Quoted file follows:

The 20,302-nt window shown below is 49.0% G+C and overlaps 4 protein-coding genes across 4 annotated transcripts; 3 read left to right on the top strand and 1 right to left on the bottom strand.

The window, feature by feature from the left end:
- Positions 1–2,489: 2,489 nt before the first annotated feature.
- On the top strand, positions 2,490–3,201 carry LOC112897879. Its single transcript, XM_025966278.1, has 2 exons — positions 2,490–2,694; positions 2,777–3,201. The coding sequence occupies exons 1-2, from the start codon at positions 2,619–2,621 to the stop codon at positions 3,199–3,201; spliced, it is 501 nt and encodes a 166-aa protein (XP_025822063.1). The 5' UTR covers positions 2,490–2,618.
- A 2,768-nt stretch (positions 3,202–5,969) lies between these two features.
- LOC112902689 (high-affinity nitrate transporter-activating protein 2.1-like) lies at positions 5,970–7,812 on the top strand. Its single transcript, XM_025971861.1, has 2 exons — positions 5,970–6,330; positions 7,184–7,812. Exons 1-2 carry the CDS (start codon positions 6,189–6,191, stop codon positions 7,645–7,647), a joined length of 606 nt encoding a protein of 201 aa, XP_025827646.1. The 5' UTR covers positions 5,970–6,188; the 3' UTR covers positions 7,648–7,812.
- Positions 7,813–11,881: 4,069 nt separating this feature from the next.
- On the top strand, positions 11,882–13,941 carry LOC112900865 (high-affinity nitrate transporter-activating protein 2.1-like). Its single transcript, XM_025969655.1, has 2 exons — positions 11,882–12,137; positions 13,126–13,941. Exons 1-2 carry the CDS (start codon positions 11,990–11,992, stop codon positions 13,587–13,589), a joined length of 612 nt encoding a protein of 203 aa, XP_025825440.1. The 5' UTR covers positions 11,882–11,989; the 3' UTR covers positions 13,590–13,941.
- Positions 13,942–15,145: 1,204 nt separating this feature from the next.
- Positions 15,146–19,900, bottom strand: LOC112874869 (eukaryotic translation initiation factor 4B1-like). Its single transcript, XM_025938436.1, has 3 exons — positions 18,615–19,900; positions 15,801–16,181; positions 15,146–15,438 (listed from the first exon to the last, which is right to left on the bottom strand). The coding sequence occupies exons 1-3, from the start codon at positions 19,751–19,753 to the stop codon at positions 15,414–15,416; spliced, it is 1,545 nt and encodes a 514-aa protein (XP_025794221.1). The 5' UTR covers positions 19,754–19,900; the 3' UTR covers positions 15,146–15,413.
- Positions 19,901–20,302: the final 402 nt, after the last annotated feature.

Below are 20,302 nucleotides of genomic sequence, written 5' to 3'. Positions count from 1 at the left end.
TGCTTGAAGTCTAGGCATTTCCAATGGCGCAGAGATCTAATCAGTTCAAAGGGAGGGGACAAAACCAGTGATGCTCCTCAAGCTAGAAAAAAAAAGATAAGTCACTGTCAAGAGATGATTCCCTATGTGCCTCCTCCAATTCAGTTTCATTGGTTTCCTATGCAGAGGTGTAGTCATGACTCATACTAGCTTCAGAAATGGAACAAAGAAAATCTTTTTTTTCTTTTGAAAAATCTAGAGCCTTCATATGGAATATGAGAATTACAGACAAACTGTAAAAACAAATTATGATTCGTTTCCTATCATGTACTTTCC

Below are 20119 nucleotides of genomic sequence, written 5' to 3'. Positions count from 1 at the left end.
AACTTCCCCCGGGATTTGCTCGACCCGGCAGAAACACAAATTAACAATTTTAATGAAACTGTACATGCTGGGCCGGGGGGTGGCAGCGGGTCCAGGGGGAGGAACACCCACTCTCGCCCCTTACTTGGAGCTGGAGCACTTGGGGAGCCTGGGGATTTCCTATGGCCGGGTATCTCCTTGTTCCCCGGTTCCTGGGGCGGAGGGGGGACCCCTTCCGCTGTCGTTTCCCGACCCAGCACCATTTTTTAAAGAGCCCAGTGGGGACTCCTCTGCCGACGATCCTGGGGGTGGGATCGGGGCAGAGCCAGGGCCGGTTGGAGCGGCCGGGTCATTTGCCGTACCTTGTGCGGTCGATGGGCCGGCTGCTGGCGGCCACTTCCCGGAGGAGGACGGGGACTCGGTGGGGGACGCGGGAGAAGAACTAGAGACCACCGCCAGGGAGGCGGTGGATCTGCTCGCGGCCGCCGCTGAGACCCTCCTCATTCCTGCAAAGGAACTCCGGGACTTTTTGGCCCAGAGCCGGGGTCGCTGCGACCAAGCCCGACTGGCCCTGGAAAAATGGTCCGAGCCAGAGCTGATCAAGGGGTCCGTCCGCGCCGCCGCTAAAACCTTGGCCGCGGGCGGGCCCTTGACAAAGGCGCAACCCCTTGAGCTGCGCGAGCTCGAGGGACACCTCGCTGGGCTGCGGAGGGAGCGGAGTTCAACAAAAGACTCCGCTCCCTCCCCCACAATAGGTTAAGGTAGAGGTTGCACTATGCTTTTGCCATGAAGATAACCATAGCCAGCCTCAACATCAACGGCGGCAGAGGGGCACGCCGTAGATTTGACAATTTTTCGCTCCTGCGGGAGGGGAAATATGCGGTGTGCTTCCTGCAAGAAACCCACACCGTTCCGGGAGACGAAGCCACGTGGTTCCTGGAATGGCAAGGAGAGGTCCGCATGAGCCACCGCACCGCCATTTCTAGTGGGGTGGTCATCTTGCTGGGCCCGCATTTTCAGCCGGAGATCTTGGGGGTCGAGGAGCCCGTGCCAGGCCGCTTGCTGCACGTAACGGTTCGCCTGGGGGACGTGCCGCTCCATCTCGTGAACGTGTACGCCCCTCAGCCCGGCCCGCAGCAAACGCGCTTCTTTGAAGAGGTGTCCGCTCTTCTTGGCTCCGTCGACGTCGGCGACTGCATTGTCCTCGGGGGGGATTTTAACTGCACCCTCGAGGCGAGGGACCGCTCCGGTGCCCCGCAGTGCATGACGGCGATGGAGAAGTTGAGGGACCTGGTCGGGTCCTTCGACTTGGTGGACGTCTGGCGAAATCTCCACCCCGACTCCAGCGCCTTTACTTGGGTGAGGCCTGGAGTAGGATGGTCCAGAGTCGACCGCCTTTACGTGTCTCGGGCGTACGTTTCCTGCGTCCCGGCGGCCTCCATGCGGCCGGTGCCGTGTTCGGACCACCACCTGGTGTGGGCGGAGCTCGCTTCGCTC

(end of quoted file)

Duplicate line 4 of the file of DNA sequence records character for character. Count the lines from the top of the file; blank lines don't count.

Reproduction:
- On the top strand, positions 2,490–3,201 carry LOC112897879. Its single transcript, XM_025966278.1, has 2 exons — positions 2,490–2,694; positions 2,777–3,201. The coding sequence occupies exons 1-2, from the start codon at positions 2,619–2,621 to the stop codon at positions 3,199–3,201; spliced, it is 501 nt and encodes a 166-aa protein (XP_025822063.1). The 5' UTR covers positions 2,490–2,618.